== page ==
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Victorian Cookery: Recipes and History

Victorian Cookery: Recipes and History
by Maggie Black
  With more than 30 recipes covering the whole range of Victorian society, this book gives a fascinating insight into the way food was prepared and enjoyed by our ancestors.
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Mrs Beeton's Book of Household Management

Mrs Beeton's Book of Household Management
by Isabella Beeton
  A founding text of Victorian middle-class identity, Household Management is today one of the great unread classics. To the modern reader expecting stuffy moralizing and watery vegetables, Beeton's book is a revelation: it ranges widely across the foods of Europe and beyond, actively embracing new foodstuffs and techniques, mixing domestic advice with discussions of science, religion, class, industrialism and gender roles.
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Steaming - The Victorian Way

From 'The Dictionary of Daily Wants' - 1859

STEAMING. The application of steam to culinary purposes has much to recommend it, especially in large establishments, which may be so fitted up with the apparatus as to admit of the process being conducted on an extensive scale, with very little trouble to the cook. Steaming may be conducted on a small scale, with a common saucepan or boiler, fitted with a simple tin steamer. By means of a kettle fixed over it, the steam of the boiler in the kitchen-range may be made available for cooking in the manner shown in the engraving, which exhibits fish, potatoes, and

Victorian Range

sauces, all in progress of steaming at the same time. In the apparatus especially designed for the purpose, the meat is placed in a kettle with a valve to it, and without water. Steam is introduced; and, according to the pressure of the valve, will be the temperature at which it is steamed. If there is no valve, it will not rise above two hundred and twelve degrees; but with a very slight weight upon a common metal plug, it soon rises to two hundred and forty degrees, or even higher. There is much less waste in this way, both of heat and of the pieces of the meat; and, in point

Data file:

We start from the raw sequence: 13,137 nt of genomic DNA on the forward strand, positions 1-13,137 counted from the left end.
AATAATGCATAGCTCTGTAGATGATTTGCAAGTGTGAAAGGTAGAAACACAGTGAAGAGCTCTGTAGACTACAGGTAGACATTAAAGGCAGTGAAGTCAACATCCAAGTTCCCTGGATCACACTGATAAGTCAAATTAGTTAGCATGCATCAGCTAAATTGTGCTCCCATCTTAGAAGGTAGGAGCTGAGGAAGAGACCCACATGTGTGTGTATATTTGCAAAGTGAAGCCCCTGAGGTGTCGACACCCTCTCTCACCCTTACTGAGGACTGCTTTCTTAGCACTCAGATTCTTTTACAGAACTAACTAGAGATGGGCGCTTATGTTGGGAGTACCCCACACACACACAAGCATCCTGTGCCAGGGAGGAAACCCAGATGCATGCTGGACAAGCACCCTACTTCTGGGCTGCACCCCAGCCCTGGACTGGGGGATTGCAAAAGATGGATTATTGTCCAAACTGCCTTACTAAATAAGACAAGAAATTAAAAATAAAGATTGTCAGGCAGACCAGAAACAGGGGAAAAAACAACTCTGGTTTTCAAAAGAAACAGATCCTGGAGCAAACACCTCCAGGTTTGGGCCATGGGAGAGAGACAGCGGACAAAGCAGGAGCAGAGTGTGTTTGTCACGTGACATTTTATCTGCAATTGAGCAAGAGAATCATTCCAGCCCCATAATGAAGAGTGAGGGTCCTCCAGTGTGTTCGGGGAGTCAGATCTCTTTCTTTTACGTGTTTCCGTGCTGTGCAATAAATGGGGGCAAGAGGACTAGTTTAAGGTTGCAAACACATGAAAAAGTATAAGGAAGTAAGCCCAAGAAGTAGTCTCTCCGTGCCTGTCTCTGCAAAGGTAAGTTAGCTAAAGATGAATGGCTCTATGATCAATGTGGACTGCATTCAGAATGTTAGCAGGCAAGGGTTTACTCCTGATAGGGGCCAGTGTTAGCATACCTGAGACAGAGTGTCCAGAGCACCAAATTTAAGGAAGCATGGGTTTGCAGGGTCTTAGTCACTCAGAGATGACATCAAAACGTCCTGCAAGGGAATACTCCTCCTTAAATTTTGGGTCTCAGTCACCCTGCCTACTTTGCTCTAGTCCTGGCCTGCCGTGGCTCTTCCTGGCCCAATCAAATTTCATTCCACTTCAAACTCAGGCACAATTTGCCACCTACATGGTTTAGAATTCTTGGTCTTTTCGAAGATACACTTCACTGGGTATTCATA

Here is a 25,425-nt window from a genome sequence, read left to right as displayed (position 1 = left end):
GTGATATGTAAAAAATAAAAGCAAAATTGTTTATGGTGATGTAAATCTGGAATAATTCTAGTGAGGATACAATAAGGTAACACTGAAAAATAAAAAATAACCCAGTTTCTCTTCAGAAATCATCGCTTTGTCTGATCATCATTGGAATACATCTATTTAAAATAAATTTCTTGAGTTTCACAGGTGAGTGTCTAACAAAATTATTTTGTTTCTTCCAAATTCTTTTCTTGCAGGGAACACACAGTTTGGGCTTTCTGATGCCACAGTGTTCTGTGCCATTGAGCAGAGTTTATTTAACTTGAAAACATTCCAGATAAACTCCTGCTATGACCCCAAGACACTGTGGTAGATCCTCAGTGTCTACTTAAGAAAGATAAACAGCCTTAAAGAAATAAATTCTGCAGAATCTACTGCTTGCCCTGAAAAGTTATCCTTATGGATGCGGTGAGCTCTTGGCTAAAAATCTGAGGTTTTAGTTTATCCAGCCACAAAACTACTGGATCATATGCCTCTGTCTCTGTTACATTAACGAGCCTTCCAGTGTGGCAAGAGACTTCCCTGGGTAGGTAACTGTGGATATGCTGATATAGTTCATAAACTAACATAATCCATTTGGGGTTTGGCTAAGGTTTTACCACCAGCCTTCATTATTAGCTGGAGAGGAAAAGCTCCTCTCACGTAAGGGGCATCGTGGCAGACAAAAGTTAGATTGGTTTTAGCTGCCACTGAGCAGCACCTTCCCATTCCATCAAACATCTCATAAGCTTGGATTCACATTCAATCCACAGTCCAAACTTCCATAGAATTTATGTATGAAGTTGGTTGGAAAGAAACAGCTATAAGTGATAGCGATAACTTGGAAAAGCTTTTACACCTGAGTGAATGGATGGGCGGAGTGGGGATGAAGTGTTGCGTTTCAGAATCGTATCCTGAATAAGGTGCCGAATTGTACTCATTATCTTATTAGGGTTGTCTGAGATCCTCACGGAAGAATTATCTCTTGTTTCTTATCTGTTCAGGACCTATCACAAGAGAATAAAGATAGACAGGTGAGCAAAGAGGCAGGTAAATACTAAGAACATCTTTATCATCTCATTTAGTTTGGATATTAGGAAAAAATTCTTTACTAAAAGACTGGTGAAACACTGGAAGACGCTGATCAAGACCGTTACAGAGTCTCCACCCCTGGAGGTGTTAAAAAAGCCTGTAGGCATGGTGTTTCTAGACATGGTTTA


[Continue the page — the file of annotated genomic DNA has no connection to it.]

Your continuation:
Victorian Food Steamer

of economy, therefore, the plan is a very good one. The steam kettles may be placed at any moderate distance from the fire, and the pipes being furnished with stopcocks, the steam is either admitted at the full or partially, and under pressure or not, a waste-pipe being also fitted. Vegetables steamed in this way, ar particularly tender, but not of quite so good a colour as in boiling. When it is desirable to boil water by steam for the purposes of cooking, as for some of the vegetables, soups, &c, it is only necessary to fill any of the above steam kettles with water, and then turn on the steam as usual. The water is soon heated to the boiling point, and then acts exactly as if placed on an ordinary fire.

More Victorian Recipes



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